The Irish government aims to develop our 'smart economy' by prioritizing funding for research that will lead to “innovation” (Nature 467, 895; 2010). This will be achieved through another committee, the fourth in as many years (see http://go.nature.com/wepy1w).
The composition of this committee suggests that the choice of areas to be funded will probably be driven by commercial demands. That is unlikely to create new jobs, as the government claims.
Ireland should instead concentrate funding on research — any research — that is of consistently high quality (based on non-exchequer funding and prestigious publications) and dump the rest. Such a move would also attract high-quality researchers into the country.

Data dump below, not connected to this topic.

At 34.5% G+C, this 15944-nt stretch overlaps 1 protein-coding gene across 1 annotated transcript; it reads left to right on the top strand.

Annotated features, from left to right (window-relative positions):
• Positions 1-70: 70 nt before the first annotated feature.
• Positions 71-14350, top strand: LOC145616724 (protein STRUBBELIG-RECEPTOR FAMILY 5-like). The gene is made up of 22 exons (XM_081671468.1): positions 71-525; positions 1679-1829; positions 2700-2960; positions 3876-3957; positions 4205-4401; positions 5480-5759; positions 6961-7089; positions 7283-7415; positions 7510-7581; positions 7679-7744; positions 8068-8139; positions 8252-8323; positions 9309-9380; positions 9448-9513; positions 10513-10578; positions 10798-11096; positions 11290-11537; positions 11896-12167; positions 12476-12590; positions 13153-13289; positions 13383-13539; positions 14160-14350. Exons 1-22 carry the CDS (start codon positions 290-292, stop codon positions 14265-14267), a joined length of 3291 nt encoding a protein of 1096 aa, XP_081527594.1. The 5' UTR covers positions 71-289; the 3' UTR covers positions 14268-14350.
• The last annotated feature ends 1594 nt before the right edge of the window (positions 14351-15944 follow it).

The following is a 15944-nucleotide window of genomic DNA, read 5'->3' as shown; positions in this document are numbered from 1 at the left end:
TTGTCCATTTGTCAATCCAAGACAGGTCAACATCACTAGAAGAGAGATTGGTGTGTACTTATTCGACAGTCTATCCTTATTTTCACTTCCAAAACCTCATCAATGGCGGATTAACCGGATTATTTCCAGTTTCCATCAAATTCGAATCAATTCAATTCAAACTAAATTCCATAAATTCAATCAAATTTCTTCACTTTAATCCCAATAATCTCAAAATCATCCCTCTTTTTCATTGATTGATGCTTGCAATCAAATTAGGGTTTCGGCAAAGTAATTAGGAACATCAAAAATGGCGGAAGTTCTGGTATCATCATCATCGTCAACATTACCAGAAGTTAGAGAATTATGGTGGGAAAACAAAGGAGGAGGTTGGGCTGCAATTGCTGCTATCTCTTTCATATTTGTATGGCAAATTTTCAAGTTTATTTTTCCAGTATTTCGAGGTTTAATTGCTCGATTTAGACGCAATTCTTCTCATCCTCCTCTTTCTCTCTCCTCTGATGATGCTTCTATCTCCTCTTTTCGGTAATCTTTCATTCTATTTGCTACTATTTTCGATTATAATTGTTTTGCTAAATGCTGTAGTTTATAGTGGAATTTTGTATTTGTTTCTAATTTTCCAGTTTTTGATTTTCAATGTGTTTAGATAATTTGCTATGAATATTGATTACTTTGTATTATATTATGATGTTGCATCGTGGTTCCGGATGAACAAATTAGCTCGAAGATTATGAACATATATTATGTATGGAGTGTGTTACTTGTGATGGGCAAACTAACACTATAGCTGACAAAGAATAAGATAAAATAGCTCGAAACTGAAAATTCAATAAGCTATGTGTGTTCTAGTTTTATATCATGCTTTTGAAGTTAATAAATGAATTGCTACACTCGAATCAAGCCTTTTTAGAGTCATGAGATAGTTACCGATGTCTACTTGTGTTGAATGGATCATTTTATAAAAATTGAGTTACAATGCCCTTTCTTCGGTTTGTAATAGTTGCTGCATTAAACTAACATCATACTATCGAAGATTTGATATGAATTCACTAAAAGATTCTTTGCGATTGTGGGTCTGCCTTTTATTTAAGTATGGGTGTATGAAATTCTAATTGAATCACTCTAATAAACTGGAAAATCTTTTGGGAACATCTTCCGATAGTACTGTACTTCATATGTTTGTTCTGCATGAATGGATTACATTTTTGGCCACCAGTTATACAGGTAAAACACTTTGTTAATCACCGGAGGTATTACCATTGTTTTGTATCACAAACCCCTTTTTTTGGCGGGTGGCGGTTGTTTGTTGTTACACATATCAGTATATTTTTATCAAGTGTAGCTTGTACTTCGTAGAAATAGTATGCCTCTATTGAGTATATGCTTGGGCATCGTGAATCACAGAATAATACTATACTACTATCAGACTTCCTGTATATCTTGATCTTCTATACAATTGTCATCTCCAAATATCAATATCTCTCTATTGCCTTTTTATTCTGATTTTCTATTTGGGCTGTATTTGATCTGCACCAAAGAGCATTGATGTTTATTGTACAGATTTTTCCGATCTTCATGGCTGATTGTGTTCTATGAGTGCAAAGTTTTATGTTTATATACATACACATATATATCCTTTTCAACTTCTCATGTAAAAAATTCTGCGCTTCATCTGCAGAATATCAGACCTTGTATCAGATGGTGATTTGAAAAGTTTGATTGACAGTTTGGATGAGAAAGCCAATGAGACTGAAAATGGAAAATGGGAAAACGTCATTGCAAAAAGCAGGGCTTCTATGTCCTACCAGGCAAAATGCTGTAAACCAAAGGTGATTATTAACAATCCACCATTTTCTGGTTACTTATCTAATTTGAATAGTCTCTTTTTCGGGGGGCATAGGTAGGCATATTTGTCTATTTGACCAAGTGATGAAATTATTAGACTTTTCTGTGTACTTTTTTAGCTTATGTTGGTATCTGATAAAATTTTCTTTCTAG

More important than any ill-defined concept of innovation, it is crucial that high-calibre but inexperienced researchers get to work on problems with commercial potential, supported by consultants and professionals from industry. Top-class researchers need to be socialized, which is next to impossible in an academic setting.
The cuts to science in Ireland, combined with the government's handling of the remainder, risk turning the clock back 30 years.